Lower back pain is the second-greatest contributor of disability in Australia but workers are reluctant to deal with their injuries, according to new research.
The Konekt Market Report, which is the largest of its kind in Australia, analysed more than 113,000 compensable and non-compensable cases of back pain over a six year period.
It found that employees experiencing back pain either take their time reporting injuries or ignore them until they become debilitating.
According to the Australian Institute of Health and Welfare, around three million Australians (14 per cent of the population) suffer from low back pain.
“Last financial year saw an increase in the number of referrals being made relating to back injuries,” says Nicholas Ward, Product Manager with Konekt.
“While the total number of claims is decreasing and the average time lost associated with back strain injuries halved between 2000 and 2001 and 2010 and 2011, alarmingly we noticed an increase in the average delay from when an injury occurs to when it is reported and then referred for support and return to work services.”
Professor Chris Maher, director of the University of Sydney Medical School Musculoskeletal Division and one of the world’s top back pain specialists, said there are numerous misconceptions about the causes and treatment of back pain.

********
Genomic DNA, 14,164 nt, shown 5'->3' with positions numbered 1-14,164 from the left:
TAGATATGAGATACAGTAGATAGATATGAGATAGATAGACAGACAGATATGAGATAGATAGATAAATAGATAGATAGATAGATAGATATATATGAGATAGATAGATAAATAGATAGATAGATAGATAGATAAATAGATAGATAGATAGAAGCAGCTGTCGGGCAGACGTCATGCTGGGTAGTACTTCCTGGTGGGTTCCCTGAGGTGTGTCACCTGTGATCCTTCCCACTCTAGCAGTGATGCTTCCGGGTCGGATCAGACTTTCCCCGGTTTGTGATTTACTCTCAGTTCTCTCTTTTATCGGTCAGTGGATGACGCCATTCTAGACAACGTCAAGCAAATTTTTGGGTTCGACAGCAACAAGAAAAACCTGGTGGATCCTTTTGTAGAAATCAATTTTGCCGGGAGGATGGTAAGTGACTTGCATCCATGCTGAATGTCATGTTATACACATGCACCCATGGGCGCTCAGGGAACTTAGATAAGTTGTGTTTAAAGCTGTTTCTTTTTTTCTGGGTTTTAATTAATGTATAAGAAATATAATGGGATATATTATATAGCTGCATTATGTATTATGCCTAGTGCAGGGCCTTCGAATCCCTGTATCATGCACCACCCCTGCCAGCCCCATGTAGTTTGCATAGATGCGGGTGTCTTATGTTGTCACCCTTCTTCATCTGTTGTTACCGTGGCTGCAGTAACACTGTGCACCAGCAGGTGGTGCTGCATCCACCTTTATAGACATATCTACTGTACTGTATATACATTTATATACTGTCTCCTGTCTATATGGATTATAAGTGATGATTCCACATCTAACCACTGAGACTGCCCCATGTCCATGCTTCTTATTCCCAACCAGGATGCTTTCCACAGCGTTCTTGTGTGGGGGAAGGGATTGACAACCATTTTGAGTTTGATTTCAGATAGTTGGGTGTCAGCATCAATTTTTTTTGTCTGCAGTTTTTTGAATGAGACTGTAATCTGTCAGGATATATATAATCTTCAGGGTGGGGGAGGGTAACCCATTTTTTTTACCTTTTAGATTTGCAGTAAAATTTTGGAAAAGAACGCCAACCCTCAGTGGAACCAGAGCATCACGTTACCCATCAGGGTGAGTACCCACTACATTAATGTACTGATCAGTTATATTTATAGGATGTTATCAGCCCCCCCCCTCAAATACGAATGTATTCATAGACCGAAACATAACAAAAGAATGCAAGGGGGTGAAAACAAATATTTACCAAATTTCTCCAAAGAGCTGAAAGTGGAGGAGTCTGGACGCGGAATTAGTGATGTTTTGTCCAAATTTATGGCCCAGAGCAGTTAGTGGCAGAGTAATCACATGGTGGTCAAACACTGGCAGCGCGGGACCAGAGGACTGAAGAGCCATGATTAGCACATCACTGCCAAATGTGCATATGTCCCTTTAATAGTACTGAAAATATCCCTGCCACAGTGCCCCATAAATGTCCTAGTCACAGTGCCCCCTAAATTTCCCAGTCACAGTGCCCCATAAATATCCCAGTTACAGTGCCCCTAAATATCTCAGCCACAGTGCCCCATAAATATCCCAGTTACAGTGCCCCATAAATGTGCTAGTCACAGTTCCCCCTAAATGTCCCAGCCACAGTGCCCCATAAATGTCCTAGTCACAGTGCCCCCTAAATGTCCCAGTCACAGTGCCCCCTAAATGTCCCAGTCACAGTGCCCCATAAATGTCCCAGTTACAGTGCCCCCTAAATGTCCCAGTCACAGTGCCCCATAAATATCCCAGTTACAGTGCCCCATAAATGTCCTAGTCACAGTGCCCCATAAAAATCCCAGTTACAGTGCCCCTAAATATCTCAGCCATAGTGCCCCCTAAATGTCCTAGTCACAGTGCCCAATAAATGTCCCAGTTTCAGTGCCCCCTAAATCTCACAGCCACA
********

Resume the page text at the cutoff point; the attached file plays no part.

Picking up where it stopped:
''We know that the worker with back pain, their employer and the clinician managing the worker’s back pain may misunderstand back pain, so we really need to think about educational programs targeting each of those groups,'' Maher said.
Data showed small and medium employers are shouldering the burden through higher rehabilitation costs. Significantly, small employers are, on average, waiting 114 weeks to refer employees for rehabilitation services.
"We found that the return to work rate for small business is 85%, compared with 90% for large businesses,” Ward said. “Smaller businesses are less likely to have internal expertise in relation to injury management [and] will be more reliant on external providers.”
Maher said one of the most important things that employers/managers can do to help workers with back pain is to become educated about the condition.
“Our understanding of how to best manage back pain has changed in the last decade. For example, surgery really has a quite limited role for workers with back pain,” he said.
He added that there are several steps that can help.
“The contemporary approach is to not go to bed. Rather, try to stay physically active – you don't need an x-ray and you should try to remain at work,” he said.